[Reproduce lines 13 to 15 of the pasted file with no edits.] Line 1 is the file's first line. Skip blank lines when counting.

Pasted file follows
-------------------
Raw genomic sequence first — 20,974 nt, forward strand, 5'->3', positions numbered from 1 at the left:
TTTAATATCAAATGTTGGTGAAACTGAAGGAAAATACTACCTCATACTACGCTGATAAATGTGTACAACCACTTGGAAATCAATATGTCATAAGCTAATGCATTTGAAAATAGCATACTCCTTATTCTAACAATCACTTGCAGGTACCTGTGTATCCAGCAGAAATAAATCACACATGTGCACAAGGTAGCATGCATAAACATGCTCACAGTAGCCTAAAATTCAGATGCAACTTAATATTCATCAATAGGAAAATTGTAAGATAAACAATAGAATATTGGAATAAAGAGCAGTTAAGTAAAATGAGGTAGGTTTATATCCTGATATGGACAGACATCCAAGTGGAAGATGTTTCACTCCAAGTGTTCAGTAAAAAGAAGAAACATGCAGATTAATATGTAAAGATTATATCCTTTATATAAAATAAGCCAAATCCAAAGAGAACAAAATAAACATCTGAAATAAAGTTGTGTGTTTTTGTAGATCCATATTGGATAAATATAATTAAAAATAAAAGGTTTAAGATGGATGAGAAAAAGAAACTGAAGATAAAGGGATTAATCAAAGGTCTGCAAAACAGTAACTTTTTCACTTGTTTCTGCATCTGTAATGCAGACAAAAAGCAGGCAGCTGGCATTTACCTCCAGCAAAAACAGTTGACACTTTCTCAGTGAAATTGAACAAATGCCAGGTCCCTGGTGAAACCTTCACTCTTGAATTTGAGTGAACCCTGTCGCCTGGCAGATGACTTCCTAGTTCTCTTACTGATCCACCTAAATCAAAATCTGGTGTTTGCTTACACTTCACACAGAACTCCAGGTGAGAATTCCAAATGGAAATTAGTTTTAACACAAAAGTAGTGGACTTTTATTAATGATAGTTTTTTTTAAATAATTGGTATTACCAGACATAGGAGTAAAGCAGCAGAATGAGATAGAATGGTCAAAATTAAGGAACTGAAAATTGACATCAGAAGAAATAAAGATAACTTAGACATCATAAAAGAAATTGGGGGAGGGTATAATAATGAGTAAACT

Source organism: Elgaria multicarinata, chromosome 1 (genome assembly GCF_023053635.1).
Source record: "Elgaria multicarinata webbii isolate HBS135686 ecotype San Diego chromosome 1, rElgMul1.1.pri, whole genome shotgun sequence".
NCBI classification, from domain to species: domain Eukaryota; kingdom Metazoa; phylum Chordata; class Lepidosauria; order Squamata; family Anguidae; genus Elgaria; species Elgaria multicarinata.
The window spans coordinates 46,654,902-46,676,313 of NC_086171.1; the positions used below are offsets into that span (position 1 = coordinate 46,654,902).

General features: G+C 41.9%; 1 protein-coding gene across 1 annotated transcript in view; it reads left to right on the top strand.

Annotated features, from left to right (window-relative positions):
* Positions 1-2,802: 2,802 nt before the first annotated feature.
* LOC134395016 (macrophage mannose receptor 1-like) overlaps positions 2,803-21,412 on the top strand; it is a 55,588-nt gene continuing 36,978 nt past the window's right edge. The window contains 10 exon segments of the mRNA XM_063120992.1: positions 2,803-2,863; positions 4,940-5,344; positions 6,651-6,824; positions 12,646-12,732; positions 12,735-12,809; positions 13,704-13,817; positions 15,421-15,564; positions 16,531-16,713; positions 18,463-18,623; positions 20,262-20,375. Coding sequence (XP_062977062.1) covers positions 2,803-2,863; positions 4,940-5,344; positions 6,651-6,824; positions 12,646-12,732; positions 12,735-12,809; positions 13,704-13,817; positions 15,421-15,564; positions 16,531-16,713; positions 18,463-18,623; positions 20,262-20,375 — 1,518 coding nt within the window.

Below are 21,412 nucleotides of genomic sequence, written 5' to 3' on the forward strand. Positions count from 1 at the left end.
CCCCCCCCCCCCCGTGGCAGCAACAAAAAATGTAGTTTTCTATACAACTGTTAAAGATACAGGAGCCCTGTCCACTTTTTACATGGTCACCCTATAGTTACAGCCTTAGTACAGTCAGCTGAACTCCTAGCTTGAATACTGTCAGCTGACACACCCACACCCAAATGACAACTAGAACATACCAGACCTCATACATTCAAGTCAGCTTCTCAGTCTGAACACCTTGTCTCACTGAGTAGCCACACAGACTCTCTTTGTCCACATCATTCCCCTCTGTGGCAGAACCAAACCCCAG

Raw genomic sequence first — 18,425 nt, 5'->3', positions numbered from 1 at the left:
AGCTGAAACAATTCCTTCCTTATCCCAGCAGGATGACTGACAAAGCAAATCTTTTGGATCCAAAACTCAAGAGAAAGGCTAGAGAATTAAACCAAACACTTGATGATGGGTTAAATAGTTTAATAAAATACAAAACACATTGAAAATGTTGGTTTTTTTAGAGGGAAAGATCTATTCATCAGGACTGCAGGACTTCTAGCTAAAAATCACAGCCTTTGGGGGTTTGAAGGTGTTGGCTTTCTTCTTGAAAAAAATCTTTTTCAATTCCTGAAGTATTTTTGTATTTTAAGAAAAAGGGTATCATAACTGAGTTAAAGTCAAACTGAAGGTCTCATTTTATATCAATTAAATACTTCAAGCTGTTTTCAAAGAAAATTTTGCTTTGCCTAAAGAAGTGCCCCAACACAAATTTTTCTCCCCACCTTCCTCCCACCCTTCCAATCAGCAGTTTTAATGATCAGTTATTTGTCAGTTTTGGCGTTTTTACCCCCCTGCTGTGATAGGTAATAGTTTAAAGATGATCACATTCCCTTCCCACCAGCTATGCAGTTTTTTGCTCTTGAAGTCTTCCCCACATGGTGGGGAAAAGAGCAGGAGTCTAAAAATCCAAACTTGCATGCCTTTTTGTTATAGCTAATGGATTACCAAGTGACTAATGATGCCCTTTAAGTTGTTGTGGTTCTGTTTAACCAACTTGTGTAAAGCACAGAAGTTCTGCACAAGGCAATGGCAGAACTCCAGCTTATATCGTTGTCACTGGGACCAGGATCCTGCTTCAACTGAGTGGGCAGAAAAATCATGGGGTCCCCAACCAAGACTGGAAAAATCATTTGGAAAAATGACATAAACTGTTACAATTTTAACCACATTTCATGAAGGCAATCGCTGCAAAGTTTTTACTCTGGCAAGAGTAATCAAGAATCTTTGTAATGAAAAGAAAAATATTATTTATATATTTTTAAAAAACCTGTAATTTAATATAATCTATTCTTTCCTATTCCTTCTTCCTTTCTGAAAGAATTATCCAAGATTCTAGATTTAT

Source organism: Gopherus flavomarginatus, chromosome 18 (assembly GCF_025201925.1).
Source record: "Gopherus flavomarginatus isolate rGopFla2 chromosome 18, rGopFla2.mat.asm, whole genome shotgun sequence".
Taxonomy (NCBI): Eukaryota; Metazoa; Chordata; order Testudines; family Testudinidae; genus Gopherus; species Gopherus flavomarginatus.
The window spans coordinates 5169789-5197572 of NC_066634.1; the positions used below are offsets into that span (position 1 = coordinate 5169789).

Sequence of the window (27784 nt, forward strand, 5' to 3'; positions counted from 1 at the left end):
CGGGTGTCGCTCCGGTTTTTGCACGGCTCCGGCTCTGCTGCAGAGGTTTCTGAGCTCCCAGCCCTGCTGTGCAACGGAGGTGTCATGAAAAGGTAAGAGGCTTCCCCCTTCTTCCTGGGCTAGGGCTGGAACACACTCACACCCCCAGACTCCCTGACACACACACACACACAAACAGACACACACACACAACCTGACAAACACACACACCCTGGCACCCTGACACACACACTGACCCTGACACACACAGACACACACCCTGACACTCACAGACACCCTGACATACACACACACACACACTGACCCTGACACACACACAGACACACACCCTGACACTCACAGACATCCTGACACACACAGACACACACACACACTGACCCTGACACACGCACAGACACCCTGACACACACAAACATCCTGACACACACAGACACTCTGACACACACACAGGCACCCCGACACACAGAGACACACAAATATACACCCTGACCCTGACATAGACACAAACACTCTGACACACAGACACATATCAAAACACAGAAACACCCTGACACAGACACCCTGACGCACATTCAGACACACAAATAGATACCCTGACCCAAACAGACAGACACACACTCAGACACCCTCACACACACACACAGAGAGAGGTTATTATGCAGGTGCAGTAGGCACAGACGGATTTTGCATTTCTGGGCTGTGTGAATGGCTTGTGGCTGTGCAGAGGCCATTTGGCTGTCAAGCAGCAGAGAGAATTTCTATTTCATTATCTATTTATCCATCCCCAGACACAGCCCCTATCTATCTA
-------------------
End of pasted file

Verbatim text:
Raw genomic sequence first — 18,425 nt, 5'->3', positions numbered from 1 at the left:
AGCTGAAACAATTCCTTCCTTATCCCAGCAGGATGACTGACAAAGCAAATCTTTTGGATCCAAAACTCAAGAGAAAGGCTAGAGAATTAAACCAAACACTTGATGATGGGTTAAATAGTTTAATAAAATACAAAACACATTGAAAATGTTGGTTTTTTTAGAGGGAAAGATCTATTCATCAGGACTGCAGGACTTCTAGCTAAAAATCACAGCCTTTGGGGGTTTGAAGGTGTTGGCTTTCTTCTTGAAAAAAATCTTTTTCAATTCCTGAAGTATTTTTGTATTTTAAGAAAAAGGGTATCATAACTGAGTTAAAGTCAAACTGAAGGTCTCATTTTATATCAATTAAATACTTCAAGCTGTTTTCAAAGAAAATTTTGCTTTGCCTAAAGAAGTGCCCCAACACAAATTTTTCTCCCCACCTTCCTCCCACCCTTCCAATCAGCAGTTTTAATGATCAGTTATTTGTCAGTTTTGGCGTTTTTACCCCCCTGCTGTGATAGGTAATAGTTTAAAGATGATCACATTCCCTTCCCACCAGCTATGCAGTTTTTTGCTCTTGAAGTCTTCCCCACATGGTGGGGAAAAGAGCAGGAGTCTAAAAATCCAAACTTGCATGCCTTTTTGTTATAGCTAATGGATTACCAAGTGACTAATGATGCCCTTTAAGTTGTTGTGGTTCTGTTTAACCAACTTGTGTAAAGCACAGAAGTTCTGCACAAGGCAATGGCAGAACTCCAGCTTATATCGTTGTCACTGGGACCAGGATCCTGCTTCAACTGAGTGGGCAGAAAAATCATGGGGTCCCCAACCAAGACTGGAAAAATCATTTGGAAAAATGACATAAACTGTTACAATTTTAACCACATTTCATGAAGGCAATCGCTGCAAAGTTTTTACTCTGGCAAGAGTAATCAAGAATCTTTGTAATGAAAAGAAAAATATTATTTATATATTTTTAAAAAACCTGTAATTTAATATAATCTATTCTTTCCTATTCCTTCTTCCTTTCTGAAAGAATTATCCAAGATTCTAGATTTAT

Source organism: Gopherus flavomarginatus, chromosome 18 (assembly GCF_025201925.1).